Visit the author's website.



Product Details:

List Price: $14.99
Paperback: 240 pages
Publisher: David C. Cook; New edition (September 1, 2010)
Language: English
ISBN-10: 143476446X
ISBN-13: 978-1434764461

AND NOW...THE FIRST CHAPTER:



When I Am Weak


This isn’t how it works in the movies.


On a chilly Sunday morning in December, David Works and his family—his wife, Marie, and daughters Stephanie, Laurie, Rachel, and Grace—finish worshipping at New Life Church in Colorado Springs. As usual, they stay after the service to enjoy conversation with friends. On their way to the exit, David announces that lunch will be at a nearby hamburger restaurant called Good Times. The members of the Works family pull their coats tighter and step into a brisk breeze, shuffling carefully across patches of snow in the parking lot.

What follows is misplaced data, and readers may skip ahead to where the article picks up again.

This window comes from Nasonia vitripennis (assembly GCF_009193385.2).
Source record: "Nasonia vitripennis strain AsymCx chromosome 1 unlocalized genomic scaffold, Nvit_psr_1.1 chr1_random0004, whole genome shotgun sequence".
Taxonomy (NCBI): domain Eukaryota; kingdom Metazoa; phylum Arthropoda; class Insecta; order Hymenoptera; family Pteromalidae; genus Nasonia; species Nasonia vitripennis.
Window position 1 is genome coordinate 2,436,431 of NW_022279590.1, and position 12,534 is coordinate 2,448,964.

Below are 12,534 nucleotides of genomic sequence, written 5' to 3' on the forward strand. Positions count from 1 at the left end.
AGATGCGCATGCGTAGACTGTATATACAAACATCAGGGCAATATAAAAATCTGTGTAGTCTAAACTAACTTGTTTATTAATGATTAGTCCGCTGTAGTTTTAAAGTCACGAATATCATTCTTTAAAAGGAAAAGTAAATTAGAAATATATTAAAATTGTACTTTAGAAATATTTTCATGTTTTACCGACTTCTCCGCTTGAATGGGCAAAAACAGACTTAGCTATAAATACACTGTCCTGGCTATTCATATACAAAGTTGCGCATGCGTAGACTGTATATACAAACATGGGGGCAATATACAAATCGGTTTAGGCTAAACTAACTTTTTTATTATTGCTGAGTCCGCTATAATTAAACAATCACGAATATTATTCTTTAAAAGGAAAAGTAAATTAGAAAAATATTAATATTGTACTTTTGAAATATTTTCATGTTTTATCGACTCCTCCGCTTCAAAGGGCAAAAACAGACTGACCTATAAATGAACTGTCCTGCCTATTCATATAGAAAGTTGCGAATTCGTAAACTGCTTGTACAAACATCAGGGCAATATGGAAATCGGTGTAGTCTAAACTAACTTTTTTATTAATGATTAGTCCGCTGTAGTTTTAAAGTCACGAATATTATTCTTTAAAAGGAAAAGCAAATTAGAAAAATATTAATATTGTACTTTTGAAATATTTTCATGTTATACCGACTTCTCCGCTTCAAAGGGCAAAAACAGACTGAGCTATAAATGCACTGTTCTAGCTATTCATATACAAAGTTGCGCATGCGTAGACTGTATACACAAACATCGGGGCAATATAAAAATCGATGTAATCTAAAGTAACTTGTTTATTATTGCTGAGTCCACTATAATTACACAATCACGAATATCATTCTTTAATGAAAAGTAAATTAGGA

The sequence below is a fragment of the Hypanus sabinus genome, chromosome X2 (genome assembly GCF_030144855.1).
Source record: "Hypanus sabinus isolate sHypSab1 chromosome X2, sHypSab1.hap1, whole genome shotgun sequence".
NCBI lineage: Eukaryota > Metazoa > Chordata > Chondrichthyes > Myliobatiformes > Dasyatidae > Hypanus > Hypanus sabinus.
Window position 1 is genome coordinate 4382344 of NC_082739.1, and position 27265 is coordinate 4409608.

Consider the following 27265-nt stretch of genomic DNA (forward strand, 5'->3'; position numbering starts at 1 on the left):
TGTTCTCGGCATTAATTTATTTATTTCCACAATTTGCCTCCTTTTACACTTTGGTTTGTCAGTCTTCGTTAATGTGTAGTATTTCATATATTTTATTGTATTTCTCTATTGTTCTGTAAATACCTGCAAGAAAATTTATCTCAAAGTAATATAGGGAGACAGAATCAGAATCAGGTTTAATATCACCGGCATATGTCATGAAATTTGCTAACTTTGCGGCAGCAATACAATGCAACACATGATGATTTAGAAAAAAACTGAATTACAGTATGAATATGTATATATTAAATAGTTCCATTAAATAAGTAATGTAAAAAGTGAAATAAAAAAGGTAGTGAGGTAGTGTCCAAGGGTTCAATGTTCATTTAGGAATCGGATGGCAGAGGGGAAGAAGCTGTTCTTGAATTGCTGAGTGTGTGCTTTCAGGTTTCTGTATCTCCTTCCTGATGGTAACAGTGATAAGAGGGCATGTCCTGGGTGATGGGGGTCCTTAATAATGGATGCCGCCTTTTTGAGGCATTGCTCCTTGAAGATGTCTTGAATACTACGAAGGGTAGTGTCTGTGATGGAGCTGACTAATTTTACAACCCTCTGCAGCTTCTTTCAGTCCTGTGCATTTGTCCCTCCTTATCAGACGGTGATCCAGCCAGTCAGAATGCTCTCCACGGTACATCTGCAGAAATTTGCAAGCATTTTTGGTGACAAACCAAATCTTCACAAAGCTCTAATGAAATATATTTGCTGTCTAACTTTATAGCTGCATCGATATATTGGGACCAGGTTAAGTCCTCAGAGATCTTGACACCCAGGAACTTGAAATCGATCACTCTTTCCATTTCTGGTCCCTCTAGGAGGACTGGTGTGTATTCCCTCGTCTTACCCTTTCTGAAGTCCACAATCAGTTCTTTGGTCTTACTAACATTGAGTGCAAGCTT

As the family approaches its white Toyota Sienna van, Laurie heads for the left-side sliding door.


“No, no—you have to sit in the back on the other side,” Rachel says.


It is a Works family tradition that everyone keeps the same seat for both parts of a trip. Laurie rode to church in the rear right seat of the van, and Rachel intends to continue the custom.


“Okay, okay,” Laurie says.


She walks around the back of the van, enters through the right side sliding door, and takes her place in the back seat. Rachel, behind Laurie, pauses in front of the open right-side door to look for something in her purse.


That is when it starts.